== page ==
I live in Harlem – I am a Harlem gentrifier in a luxury high-rise building. Within a half a mile of where I live, there are at least hundreds and maybe thousands of students who missed an entire semester of school because they live in houses where they didn’t have functional access to online learning. And they lost a grandparent to COVID, and they watched people who look like them being gunned down by police. They are African American and Latino. Where I live, there could be 2,000 kids within half a mile for whom ALL those things are true.
When a student with this experience arrives in a classroom, yes, I care about her health, and yes, I want her desk to be sanitized – but her emotional health must be first and foremost in the minds of the people who teach her. All of us have some of those students nearby, but I have more than my fair share. There are kids on whom all the burden fell, and that is something we are not talking about enough. All of us have experienced some trauma, but some of these kids have had experiences that we no longer expect to see in the United States – no school; food insecurity; a parent, grandparent or close relative sick and then dying of COVID; police violence directed at them or people who look like them. All of this happens – and then they have no school! Understanding that trauma must be highest on school leaders’ lists.
4. Dow that schools and districts are so dependent on technology, what do they need to do better to accomplish their educational goals?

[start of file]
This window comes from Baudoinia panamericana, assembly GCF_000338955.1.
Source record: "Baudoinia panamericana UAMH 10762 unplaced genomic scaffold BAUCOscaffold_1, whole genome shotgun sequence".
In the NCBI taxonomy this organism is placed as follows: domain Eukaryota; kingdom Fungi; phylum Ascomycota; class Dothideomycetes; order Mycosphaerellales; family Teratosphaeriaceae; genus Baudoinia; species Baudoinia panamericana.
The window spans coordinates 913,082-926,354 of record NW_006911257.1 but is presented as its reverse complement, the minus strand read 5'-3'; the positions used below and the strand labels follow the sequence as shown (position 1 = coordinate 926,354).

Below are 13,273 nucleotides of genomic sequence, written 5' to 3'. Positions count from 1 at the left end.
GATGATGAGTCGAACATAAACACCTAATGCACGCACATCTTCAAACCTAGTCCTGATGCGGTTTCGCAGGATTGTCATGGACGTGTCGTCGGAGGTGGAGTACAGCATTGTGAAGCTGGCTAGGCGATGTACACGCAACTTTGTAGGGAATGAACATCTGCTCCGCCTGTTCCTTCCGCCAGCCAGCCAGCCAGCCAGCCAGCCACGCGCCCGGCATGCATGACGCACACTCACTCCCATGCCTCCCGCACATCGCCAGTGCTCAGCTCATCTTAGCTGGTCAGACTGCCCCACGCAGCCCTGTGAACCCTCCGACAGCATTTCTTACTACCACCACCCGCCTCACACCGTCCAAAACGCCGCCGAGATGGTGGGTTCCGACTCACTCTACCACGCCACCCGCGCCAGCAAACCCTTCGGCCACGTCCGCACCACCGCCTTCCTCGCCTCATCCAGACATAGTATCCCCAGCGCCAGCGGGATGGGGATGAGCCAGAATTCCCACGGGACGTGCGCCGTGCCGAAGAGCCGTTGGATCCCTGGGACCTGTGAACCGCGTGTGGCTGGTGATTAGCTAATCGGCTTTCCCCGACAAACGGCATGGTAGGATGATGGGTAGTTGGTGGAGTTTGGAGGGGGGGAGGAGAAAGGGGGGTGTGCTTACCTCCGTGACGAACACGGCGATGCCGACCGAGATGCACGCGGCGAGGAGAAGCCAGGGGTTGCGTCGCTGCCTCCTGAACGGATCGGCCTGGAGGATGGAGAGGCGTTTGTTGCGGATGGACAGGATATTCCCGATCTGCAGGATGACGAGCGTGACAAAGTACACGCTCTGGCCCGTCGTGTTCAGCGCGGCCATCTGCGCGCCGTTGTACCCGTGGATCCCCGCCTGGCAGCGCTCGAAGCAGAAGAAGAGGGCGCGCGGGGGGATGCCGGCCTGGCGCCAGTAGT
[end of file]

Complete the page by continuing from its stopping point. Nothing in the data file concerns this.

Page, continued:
We need to make certain that every student in the U.S. has access to broadband capacity, and to devices that enable them to use it. If we don’t do that, everything we’ve learned about what is possible with online learning will deepen inequality and do harm to the most vulnerable kids in our society.
5. What would you like to see at the top of the new Secretary of Education’s agenda once the Biden Administration is in place?
The first thing I’d say to him is, see my answer to the previous question. That’s table stakes. Every district everywhere must give kids access to devices – no question about it. We should be horrified and ashamed that there are poor kids in Cuba and Rwanda who have better online experiences than kids in the U.S. have. One internet-enabled telephone for a mom and her three kids does not meet the requirement; that doesn’t count as internet access. I think that anyone who even walks too slowly near a public school in the next year should be in danger of having someone putting a Chromebook in their hands. They are cheap enough now that we can do that – if we decide to.
|COLTON T. SMITH|